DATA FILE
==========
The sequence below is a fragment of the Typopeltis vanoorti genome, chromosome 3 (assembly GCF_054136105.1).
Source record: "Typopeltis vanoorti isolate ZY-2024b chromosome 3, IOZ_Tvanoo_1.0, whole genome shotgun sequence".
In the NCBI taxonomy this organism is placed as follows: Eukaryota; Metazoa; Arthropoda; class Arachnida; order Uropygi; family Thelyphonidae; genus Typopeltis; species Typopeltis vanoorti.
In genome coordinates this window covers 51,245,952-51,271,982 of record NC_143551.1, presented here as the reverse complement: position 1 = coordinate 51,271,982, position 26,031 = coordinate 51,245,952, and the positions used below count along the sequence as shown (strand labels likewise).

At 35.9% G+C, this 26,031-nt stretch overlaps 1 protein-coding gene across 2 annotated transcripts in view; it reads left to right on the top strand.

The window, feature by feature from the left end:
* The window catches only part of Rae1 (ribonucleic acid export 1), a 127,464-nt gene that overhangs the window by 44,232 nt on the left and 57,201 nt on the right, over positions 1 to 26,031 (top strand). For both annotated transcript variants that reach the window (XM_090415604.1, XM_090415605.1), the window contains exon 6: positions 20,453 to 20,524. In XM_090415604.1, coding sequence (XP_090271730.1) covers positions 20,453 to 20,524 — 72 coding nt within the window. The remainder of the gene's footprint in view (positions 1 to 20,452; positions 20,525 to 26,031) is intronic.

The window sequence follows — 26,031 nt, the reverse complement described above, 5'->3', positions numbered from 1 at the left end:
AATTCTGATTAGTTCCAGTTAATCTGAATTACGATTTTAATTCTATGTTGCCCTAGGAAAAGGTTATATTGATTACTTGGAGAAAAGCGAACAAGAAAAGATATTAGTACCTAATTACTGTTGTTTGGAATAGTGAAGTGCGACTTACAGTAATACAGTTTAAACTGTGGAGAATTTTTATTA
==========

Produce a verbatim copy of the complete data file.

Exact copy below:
The sequence below is a fragment of the Typopeltis vanoorti genome, chromosome 3 (assembly GCF_054136105.1).
Source record: "Typopeltis vanoorti isolate ZY-2024b chromosome 3, IOZ_Tvanoo_1.0, whole genome shotgun sequence".
In the NCBI taxonomy this organism is placed as follows: Eukaryota; Metazoa; Arthropoda; class Arachnida; order Uropygi; family Thelyphonidae; genus Typopeltis; species Typopeltis vanoorti.
In genome coordinates this window covers 51,245,952-51,271,982 of record NC_143551.1, presented here as the reverse complement: position 1 = coordinate 51,271,982, position 26,031 = coordinate 51,245,952, and the positions used below count along the sequence as shown (strand labels likewise).

At 35.9% G+C, this 26,031-nt stretch overlaps 1 protein-coding gene across 2 annotated transcripts in view; it reads left to right on the top strand.

The window, feature by feature from the left end:
* The window catches only part of Rae1 (ribonucleic acid export 1), a 127,464-nt gene that overhangs the window by 44,232 nt on the left and 57,201 nt on the right, over positions 1 to 26,031 (top strand). For both annotated transcript variants that reach the window (XM_090415604.1, XM_090415605.1), the window contains exon 6: positions 20,453 to 20,524. In XM_090415604.1, coding sequence (XP_090271730.1) covers positions 20,453 to 20,524 — 72 coding nt within the window. The remainder of the gene's footprint in view (positions 1 to 20,452; positions 20,525 to 26,031) is intronic.

The window sequence follows — 26,031 nt, the reverse complement described above, 5'->3', positions numbered from 1 at the left end:
AATTCTGATTAGTTCCAGTTAATCTGAATTACGATTTTAATTCTATGTTGCCCTAGGAAAAGGTTATATTGATTACTTGGAGAAAAGCGAACAAGAAAAGATATTAGTACCTAATTACTGTTGTTTGGAATAGTGAAGTGCGACTTACAGTAATACAGTTTAAACTGTGGAGAATTTTTATTA